Jordan Henderson Broke A Club Rule In Front Of Jurgen Klopp Last Week
Liverpool captain Jordan Henderson broke a club rule right in the view of Jurgen Klopp last week.
The club record a tunnel cam video for every home game at Anfield and this particular ‘access all areas’ video from the 5-0 trouncing of Watford shows Henderson going against something Klopp introduced when he was appointed manager in 2016.
As per The Mirror, upon his arrival on Merseyside, Klopp said: “I’ve told my players not to touch the ‘This Is Anfield’ sign until they win something. It’s a sign of respect.”
Henderson, who joined the club in 2011, does have a League Cup winner’s medal to his name but Klopp was starting a fresh and meaning his players would have to win something with him before they were granted permission to touch the iconic sign.
However, at around 1:30 in the tunnel cam video on YouTube, Henderson can be seen touching the sign while his manager walks behind him.
It’s not exactly a disgraceful act, nor it is something that you’d expect the former Sunderland man to get fined for but it is a little strange to see.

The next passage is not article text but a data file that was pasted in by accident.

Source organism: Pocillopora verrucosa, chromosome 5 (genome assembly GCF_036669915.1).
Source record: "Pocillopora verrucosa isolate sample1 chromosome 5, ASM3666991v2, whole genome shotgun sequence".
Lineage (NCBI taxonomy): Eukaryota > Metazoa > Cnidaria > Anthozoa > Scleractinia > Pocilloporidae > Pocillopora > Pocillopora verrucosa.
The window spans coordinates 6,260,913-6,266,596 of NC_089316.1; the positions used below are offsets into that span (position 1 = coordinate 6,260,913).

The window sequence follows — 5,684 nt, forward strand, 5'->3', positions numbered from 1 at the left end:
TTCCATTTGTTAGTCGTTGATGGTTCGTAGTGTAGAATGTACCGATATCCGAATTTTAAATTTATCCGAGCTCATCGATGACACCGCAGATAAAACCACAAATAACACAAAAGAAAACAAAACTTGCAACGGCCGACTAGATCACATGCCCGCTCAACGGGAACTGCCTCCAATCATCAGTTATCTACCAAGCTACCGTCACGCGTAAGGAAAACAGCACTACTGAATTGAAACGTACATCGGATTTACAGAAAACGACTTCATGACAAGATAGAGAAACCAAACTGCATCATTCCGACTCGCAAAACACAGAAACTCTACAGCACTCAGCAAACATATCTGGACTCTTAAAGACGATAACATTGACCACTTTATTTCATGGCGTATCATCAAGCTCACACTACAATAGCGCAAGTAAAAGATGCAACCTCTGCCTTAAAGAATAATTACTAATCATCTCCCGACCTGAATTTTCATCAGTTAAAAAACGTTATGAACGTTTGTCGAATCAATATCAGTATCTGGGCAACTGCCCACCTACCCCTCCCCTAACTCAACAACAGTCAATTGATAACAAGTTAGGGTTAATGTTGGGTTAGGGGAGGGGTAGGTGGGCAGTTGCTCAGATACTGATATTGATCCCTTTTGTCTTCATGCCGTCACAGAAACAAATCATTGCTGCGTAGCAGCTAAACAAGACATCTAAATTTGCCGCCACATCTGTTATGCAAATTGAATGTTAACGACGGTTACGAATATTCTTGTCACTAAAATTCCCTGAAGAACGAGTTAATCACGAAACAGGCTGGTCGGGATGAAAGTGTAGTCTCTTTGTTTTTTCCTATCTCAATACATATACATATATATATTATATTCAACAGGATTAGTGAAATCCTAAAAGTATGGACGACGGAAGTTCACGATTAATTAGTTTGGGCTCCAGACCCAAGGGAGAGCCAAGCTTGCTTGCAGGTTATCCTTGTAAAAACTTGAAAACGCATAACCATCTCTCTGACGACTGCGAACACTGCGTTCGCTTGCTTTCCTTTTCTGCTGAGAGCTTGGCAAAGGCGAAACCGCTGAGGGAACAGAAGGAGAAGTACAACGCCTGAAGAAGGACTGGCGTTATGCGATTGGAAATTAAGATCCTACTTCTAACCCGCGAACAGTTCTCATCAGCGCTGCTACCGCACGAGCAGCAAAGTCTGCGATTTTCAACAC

Perhaps Klopp has abolished the rule even though his group of players are yet to win anything – despite coming close on a number of occasions.
The ‘This is Anfield’ sign in Liverpool‘s tunnel has been touched by many iconic players and managers over the years.
However, one man who really didn’t get the hype surrounding the sign is Napoli forward Dries Mertens when he came to Anfield for the second time back in December.
The Belgium international had previously turned out at the stadium during a Europa League game for Utrecht eight years ago and had heard a lot about the sign beforehand.
Yet when he came across it, Mertens wasn’t quite as impressed as he thought he would be.
“My strongest memory is that they have a sign saying ‘This is Anfield’ and everyone was talking about it, so I was thinking it’s very big, you know,” Mertens told The Times in an interview.
“I came through the tunnel and I asked, ‘Where is the thing?’ and they said you missed it and I hadn’t noticed it.
“So, in the second half, I’m looking at this small thing and asking, ‘Is this so special?'”